Sight Singing and Rhythmic Reading

Author: Heavner, Tracy Lee
Year:2003
Pages:168
ISBN:0-7734-6850-1
978-0-7734-6850-4
Price:159.95
For many music students, the most difficult skill to develop is the ability to sight sing. This book utilitzes solfege, rhythmic syllables, handsigns, memorized melodies, body rhythms, echo chains, chord progressions, four-part singing and conducting patters. It is the only textbook to combine all these features into an effective approach of teaching sight singing and rhythmic reading. This approach works well with young students as well as college students. With proper practice and mastery of each exercise presented in this book, students will develop excellent sight singing, rhythmic reading and conducting skills.

Reviews

This collection of sight singing and rhythm reading exercises should be a welcome resource for aural skills training&. The solfege and rhythm mnemonic systems are especially valuable for music majors who may choose to teach music or conduct ensembles since these methodologies are among those that have proved to effective in elementary and secondary schools across American and internationally&. The large number and variety of exercises allows students to have deeper perceptual and performance experiences in each tonal or rhythmic concept. In this way, new skills and concepts are gained quickly and retained longer. The inclusion of folk song melodies gives learners familiar anchors upon which they can build additional sight reading skills&.Test melodies allow transfer of concepts to unfamiliar music so that the teacher and students can evaluate whether or not skills and concepts have been learned well enough to proceed to the next level&. The comprehensive approach to musicianship develops skills needed by all musicians: conducting, sight singing, melodic analysis, rhythmic performance and intonation&. The publication of Sight Singing and Rhythmic Reading will be a boon for the aural skills instructor who wants a resource that will help motivate and enable learners to become proficient in sight singing.  Dr. Kimberley Walls, Auburn University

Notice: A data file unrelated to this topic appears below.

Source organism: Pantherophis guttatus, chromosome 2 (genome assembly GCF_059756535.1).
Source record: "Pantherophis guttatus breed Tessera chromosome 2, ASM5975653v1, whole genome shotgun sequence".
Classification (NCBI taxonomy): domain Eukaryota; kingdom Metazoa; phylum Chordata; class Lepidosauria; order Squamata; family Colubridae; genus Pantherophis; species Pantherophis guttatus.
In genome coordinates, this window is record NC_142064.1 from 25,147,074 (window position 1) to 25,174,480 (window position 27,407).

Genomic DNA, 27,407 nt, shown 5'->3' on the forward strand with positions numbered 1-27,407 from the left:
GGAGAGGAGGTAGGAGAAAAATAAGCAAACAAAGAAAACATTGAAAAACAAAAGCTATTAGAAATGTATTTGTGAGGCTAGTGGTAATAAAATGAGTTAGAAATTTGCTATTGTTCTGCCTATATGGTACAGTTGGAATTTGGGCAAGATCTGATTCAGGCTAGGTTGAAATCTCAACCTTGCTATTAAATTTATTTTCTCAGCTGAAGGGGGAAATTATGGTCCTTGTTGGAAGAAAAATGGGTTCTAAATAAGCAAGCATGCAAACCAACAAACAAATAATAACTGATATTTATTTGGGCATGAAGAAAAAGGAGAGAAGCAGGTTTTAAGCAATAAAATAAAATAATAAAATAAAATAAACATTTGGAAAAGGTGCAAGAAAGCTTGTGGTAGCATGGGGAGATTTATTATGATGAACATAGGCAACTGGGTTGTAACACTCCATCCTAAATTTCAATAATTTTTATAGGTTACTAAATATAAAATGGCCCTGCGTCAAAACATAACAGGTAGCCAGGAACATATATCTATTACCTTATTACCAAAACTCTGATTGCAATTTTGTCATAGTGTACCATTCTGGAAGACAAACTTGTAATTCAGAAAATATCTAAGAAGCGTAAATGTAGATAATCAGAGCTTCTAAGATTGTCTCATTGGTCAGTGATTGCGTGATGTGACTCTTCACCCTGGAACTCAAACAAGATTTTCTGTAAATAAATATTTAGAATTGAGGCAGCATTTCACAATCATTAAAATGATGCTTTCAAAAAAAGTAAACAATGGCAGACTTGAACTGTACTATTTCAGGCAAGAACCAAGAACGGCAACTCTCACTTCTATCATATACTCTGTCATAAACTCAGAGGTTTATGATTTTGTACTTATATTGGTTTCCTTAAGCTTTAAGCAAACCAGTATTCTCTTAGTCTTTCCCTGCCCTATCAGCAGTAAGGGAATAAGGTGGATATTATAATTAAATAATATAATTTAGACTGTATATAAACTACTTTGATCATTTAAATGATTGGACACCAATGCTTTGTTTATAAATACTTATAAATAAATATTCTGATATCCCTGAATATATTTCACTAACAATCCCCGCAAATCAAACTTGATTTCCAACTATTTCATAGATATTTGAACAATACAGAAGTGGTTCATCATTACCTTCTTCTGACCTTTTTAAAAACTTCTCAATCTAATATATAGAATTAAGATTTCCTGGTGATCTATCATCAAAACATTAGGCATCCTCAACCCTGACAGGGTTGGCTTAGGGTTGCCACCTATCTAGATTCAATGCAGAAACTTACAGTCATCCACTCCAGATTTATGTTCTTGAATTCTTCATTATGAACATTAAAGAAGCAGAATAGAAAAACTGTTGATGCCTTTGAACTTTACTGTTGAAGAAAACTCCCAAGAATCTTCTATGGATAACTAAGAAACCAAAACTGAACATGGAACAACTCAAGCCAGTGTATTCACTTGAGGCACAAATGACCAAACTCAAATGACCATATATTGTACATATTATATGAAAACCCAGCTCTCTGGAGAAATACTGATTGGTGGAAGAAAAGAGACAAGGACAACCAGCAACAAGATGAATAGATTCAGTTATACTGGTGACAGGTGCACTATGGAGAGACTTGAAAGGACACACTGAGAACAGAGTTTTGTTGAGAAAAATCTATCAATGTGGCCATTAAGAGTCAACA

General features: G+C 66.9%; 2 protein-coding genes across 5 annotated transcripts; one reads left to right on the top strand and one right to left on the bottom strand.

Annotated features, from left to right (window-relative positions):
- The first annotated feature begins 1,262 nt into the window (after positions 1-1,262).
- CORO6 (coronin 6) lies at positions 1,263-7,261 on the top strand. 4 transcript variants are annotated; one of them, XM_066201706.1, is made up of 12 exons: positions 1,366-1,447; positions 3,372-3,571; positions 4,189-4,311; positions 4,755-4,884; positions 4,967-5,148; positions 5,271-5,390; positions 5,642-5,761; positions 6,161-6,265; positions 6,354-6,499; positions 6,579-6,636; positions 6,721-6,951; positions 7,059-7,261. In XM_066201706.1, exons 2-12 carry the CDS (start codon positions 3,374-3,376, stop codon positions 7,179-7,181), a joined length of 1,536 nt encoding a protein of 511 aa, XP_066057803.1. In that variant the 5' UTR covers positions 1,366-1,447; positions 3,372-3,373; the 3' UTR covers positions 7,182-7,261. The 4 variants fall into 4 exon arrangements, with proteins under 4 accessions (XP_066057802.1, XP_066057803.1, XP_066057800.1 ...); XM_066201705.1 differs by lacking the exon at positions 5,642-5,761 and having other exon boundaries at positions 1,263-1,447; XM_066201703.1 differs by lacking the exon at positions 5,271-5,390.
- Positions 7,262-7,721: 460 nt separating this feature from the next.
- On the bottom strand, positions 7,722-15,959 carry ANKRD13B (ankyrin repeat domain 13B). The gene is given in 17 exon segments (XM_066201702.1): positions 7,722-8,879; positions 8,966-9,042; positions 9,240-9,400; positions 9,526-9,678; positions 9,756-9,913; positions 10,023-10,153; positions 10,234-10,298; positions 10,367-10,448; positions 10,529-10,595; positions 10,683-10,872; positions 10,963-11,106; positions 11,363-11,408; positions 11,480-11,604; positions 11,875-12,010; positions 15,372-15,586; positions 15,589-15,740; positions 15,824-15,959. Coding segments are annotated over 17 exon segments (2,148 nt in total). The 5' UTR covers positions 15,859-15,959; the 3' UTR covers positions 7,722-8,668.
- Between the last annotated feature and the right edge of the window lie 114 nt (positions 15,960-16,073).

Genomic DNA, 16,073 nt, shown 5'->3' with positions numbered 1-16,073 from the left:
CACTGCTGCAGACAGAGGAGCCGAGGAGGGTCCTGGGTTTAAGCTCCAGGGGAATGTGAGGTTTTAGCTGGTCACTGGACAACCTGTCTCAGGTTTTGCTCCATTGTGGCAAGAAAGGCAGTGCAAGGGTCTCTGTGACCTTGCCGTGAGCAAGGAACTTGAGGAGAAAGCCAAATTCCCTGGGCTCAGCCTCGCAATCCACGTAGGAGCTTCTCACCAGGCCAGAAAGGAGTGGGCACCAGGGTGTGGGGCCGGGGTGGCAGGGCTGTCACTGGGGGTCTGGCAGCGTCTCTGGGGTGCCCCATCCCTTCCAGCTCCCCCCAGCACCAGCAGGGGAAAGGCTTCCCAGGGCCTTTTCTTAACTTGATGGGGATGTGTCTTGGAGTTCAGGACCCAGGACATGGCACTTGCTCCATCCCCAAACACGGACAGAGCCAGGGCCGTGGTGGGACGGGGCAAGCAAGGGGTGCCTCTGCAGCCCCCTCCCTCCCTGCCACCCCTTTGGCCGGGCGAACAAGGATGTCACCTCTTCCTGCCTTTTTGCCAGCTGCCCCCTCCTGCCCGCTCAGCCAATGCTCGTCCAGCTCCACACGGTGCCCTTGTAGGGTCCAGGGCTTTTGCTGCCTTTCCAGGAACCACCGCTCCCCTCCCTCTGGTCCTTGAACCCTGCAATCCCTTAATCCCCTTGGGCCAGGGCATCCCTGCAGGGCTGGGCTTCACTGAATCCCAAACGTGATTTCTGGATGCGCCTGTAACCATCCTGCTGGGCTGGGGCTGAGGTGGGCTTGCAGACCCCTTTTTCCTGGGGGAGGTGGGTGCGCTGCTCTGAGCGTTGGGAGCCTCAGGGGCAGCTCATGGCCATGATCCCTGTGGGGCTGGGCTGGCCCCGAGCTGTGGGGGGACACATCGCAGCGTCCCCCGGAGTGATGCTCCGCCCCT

Table of Contents

Table of contents:
Foreword; Preface
Section One: Rhythmic Reading
· Suggestions for Performing Exercises; Rhythm Fundamentals; Conducting Patterns
· Simple Meters; Compound Meters; Simple Meters with Divisions through 16th Notes; Compound Meters with Divisions through 16th Notes; Simple and Compound Meters with Duplets, Triplets, Ties and Syncopation; Two-Hand Rhythms in Simple and Compound Time; Changing Meters; Less Common Meters; Asymmetrical Meters; Additional Changing Meters
Section Two: Sight Singing
· Suggestions for Performing Exercises; Solfege Syllables
· Pentatonic Melodies; Major Melodies; Minor Melodies; Chord Studies; Modes; Intervals; Echo Chains, Chord Progressions and Four-Part Singing
Appendixes: Body Rhythms; Conducting Exercises
Bibliography; Index